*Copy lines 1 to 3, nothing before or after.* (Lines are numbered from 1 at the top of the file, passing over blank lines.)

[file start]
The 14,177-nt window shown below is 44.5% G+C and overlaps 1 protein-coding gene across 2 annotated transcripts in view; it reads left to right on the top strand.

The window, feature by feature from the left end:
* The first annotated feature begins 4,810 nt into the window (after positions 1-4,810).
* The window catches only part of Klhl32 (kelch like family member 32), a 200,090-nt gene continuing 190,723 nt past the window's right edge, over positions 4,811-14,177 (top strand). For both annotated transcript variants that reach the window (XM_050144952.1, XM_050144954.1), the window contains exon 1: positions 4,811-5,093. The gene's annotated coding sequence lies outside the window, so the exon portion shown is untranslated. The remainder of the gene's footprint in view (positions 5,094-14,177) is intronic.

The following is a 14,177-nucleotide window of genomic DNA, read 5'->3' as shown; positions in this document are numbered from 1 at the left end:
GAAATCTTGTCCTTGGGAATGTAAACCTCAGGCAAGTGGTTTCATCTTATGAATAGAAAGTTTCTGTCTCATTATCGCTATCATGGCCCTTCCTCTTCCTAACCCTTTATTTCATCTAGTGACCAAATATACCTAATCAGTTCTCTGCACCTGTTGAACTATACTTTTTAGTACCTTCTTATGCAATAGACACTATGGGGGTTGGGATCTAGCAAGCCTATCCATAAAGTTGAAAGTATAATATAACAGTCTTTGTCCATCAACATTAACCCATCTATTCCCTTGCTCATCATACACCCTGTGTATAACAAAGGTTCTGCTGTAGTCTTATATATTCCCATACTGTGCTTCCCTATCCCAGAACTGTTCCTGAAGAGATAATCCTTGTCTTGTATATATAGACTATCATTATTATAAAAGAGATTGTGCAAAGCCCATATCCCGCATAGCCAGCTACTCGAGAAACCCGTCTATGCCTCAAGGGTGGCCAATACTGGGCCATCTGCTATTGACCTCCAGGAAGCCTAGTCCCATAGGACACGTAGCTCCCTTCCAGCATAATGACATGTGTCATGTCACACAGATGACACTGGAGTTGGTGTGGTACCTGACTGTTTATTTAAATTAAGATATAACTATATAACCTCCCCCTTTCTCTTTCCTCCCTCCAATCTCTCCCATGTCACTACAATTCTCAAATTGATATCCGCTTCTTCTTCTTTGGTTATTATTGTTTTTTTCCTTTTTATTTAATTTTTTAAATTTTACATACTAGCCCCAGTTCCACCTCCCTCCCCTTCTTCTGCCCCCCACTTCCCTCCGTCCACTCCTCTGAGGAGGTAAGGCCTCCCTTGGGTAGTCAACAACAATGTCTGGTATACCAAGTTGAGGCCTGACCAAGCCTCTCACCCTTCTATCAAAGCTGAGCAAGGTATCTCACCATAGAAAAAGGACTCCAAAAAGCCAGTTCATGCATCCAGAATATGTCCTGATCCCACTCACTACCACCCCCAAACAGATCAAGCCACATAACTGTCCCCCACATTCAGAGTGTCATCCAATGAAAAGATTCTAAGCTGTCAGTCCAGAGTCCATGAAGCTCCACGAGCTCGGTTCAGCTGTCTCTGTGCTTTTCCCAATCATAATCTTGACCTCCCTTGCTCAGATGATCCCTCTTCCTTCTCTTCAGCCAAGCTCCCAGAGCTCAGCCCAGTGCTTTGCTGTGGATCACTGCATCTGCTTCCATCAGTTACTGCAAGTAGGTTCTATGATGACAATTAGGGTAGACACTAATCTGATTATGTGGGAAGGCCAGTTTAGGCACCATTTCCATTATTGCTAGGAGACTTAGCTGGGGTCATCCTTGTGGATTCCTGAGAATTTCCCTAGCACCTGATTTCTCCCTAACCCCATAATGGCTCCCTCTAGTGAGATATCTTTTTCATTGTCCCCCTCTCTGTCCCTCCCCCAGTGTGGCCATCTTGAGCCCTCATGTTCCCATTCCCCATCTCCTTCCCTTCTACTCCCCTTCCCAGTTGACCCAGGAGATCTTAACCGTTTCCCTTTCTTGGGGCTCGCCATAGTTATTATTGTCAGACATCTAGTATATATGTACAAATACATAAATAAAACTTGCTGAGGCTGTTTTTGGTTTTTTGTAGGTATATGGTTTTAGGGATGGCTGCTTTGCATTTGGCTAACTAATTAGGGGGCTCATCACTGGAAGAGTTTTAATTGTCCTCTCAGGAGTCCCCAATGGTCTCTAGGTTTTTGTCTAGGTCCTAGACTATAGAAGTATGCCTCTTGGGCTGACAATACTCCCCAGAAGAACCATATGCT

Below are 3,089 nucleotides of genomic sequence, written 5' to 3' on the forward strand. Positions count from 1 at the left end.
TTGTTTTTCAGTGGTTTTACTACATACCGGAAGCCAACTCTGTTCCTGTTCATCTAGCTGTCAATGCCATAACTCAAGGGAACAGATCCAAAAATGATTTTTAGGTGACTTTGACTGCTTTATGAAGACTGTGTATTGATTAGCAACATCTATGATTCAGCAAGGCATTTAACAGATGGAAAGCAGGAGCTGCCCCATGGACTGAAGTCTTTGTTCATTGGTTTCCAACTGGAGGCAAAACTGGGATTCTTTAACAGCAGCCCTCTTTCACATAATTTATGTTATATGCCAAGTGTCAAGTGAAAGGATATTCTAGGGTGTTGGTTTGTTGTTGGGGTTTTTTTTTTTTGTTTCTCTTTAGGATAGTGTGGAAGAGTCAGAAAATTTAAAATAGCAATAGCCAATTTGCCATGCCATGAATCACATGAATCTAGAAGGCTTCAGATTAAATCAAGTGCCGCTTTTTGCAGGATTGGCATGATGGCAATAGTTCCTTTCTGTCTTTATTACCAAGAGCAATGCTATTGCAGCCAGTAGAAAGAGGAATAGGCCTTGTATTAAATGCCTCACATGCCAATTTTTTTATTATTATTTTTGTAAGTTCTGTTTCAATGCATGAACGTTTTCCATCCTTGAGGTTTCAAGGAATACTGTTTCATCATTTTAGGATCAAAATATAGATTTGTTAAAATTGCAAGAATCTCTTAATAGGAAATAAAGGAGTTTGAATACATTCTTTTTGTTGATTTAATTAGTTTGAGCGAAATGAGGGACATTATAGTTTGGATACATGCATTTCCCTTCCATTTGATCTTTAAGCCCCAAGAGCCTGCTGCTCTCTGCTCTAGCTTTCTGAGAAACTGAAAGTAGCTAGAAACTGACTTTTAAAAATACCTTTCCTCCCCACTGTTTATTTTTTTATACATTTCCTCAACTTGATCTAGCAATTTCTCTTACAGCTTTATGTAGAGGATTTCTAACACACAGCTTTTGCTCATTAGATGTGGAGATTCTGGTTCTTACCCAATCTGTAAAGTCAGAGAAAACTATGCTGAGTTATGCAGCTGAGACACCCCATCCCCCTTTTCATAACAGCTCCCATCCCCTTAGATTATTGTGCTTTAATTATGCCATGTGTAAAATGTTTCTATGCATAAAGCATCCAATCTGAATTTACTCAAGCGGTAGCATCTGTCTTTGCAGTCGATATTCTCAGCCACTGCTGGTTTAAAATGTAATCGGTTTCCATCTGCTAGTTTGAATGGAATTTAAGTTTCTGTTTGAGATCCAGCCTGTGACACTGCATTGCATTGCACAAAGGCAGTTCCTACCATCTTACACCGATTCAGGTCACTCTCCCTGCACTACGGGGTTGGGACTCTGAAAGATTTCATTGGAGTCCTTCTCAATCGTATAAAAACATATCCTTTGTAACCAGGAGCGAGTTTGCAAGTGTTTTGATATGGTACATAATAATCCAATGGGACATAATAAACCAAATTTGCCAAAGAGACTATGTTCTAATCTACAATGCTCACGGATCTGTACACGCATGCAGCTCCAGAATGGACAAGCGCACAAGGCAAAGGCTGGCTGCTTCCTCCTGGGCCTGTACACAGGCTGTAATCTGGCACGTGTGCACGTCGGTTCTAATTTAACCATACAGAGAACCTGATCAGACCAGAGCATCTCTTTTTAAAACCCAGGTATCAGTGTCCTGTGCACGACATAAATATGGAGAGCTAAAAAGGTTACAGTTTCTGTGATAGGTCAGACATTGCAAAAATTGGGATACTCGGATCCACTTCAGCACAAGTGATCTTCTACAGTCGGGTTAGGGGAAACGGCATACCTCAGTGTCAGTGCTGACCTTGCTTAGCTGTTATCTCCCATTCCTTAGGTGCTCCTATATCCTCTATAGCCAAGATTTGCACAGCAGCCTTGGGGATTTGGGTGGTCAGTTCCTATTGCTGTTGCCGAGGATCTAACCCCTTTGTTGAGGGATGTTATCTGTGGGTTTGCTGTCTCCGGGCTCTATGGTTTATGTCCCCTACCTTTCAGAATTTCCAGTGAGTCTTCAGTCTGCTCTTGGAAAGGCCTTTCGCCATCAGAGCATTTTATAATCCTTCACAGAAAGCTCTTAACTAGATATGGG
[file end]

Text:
The 14,177-nt window shown below is 44.5% G+C and overlaps 1 protein-coding gene across 2 annotated transcripts in view; it reads left to right on the top strand.

The window, feature by feature from the left end:
* The first annotated feature begins 4,810 nt into the window (after positions 1-4,810).